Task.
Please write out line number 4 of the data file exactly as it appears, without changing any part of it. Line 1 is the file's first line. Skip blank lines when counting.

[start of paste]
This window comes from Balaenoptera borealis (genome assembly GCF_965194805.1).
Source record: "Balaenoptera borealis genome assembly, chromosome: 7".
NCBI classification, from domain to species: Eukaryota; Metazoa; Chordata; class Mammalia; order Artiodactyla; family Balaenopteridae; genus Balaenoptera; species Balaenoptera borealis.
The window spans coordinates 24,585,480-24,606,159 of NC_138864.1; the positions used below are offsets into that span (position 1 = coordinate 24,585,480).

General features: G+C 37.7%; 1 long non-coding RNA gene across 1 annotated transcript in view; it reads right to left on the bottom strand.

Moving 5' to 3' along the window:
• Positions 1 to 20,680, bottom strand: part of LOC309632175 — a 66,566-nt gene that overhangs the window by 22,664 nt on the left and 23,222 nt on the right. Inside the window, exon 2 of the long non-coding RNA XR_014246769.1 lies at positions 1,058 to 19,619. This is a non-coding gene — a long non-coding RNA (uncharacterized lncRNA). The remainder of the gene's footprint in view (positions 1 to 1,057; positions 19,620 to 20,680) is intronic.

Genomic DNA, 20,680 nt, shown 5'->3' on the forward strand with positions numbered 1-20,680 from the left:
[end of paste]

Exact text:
The window spans coordinates 24,585,480-24,606,159 of NC_138864.1; the positions used below are offsets into that span (position 1 = coordinate 24,585,480).